Israel: the second most ‘water stressed’ country in the world
Ever since the publication of Seth Siegel’s hugely hyped book, Let there be Water: Israel’s Solution for a Water Starved World (2016), Israel and agencies like the Jewish National Fund have been marketing Israel’s ‘water miracles’ around the US and globe.
The gush of greenwashing propaganda is exemplified by David Hazony’s “How Israel is solving the world’s water crisis” in which he states that thanks to its desalination plants and technical know how, “Israel has become immune to the intense droughts that have plagued the Middle East…”.
Really? This sunny picture is resoundingly refuted by the latest ranking of water-stressed nations produced by the World Resources Institute. In early August 2019 its Aqueduct Water Risk Atlas placed Israel as the second most water-stressed nation in the world, just behind the leader Qatar, and ahead of Lebanon (#3), Iran (#4) and Jordan (#5).
It did not include Palestine in its list. In a footnote it stated that it was only ranking full member nations of the UN, and that if Palestine were a full member, it would be ranked between Lebanon and Iran.
A closer look at the stress ratings of Israel’s particular localities - with anything in the 4 - 5 range being ‘extremely high risk’ - is of particular interest. Jerusalem gets a 4.78; Tel Aviv a 4.79; and Golan a 5.00.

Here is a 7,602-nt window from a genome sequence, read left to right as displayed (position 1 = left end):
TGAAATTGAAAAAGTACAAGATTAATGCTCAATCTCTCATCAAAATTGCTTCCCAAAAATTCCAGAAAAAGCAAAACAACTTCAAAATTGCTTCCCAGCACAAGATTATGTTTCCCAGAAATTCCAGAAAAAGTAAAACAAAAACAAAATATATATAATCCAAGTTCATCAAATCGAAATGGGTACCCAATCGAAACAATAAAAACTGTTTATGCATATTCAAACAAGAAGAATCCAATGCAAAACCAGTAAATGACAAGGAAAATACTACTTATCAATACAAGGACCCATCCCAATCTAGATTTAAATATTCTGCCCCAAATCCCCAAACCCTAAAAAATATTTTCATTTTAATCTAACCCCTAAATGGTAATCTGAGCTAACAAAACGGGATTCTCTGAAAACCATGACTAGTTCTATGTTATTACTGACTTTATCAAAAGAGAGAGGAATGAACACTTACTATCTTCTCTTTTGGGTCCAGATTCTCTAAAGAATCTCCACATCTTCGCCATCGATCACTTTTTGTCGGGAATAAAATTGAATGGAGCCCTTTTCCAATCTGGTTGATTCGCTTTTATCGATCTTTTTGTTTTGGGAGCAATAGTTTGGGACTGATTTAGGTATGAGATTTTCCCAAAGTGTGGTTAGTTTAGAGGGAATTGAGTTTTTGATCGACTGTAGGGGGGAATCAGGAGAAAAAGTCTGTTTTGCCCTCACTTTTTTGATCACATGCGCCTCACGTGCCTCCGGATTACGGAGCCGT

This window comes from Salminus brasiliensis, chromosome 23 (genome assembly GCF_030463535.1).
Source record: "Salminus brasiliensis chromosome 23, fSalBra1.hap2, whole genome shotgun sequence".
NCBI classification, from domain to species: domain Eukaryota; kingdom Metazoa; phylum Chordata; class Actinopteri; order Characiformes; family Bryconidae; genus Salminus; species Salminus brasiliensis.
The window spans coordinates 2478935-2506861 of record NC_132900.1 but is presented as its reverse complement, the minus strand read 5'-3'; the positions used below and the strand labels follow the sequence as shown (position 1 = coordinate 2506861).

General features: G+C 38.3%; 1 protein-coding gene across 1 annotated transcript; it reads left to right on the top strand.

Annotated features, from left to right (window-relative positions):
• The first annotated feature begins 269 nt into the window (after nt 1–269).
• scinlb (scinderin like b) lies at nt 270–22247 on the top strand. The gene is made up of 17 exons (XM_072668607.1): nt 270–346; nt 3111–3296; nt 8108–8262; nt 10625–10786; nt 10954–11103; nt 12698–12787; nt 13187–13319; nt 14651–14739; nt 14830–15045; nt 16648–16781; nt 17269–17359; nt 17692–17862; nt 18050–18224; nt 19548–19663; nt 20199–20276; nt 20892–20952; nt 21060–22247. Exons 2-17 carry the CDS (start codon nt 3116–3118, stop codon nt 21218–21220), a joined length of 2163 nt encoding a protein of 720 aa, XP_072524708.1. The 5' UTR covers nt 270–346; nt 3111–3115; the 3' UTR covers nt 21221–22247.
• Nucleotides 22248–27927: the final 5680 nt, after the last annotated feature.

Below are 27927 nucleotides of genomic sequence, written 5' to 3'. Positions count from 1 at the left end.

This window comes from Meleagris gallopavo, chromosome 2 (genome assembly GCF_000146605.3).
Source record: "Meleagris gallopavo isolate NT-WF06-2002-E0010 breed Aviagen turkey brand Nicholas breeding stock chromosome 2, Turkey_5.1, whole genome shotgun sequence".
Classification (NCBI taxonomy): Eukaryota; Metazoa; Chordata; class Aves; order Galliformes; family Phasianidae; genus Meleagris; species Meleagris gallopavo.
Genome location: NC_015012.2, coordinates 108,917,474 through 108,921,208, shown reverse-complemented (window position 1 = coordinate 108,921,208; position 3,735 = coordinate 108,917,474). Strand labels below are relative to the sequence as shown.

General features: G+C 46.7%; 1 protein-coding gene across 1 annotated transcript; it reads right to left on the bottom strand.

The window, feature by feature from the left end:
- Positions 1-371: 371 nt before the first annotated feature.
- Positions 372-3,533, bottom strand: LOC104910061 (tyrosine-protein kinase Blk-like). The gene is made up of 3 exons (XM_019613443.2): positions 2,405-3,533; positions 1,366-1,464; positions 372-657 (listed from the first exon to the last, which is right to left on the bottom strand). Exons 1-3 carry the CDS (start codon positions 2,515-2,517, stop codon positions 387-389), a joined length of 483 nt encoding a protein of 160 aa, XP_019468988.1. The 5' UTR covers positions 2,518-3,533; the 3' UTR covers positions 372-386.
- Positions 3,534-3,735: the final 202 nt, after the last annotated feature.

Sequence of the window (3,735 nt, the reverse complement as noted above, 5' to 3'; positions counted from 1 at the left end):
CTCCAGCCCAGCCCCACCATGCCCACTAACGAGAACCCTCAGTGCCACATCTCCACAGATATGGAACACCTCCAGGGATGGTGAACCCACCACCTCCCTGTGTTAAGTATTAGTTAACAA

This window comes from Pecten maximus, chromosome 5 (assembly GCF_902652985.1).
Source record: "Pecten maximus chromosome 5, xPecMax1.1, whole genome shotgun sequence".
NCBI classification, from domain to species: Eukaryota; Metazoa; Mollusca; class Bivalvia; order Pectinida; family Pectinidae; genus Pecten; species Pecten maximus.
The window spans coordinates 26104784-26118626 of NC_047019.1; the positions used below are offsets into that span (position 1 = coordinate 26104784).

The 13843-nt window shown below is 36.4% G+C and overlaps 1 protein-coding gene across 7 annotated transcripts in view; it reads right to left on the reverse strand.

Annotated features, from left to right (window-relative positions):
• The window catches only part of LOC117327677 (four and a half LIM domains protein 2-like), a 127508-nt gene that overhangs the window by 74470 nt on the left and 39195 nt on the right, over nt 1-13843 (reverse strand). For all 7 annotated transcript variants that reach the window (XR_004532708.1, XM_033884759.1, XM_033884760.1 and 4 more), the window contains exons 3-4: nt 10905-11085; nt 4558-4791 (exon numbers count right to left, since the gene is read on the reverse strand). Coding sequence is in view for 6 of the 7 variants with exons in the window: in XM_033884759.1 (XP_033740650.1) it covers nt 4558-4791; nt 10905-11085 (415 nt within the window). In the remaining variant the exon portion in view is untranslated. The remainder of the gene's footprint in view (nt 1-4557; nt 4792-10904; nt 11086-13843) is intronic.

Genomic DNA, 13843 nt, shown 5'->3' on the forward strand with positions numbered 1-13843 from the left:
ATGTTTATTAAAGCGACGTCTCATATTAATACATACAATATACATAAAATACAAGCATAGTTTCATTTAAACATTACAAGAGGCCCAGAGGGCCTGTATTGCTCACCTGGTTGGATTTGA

Yes, the Golan gets the very highest ‘extremely at risk’ ranking it is possible to receive. This is jolting on a few accounts, not least because the World Resources Institute appears to be in full accord with Trump’s March 2019 tweet saying it is time to fully recognize Israel’s sovereignty over the Golan Heights.
What has happened to this once water-rich region? The Golan Heights, source of the headwaters of the Jordan River flowing into the Sea of Galilee and then on to the Dead Sea, was so coveted by the Zionists for its water resources that they included it in the map outlining their future state as presented to the 1919 Paris Peace Conference.
With the control of water one of the factors that led to the 1967 war, Israel used the opportunity presented by the conflict to seize the Golan Heights from Syria, occupied it and declared its annexation in 1981.
For decades the Sea of Galilee, fed by the Golan Heights, provided Israel with most of its drinking water. As late as 2009, Israel depended on the Golan for 30 percent of its water resources.
Israel’s National Water Carrier (Mekorot) began pumping water from the Sea of Galilee to the coast and to the Negev in 1965, causing its level to fall precipitously over the years. Over the last decade, drought has reduced the rate of flow into the Sea of Galilee to the lowest it has been in a century. Both the Sea of Galilee and the Dead Sea are today rapidly disappearing.
Can Israel’s own water crisis be solved by desalination? In the short term perhaps, but only at a cost of potentially irreversible environmental degradation and health risks.
Meanwhile, far from solving the world’s water problems, Israel is likely to deal with its own severe water deficit by inflicting ever greater water stress on the people it occupies, whose aquifers it has claimed as its own.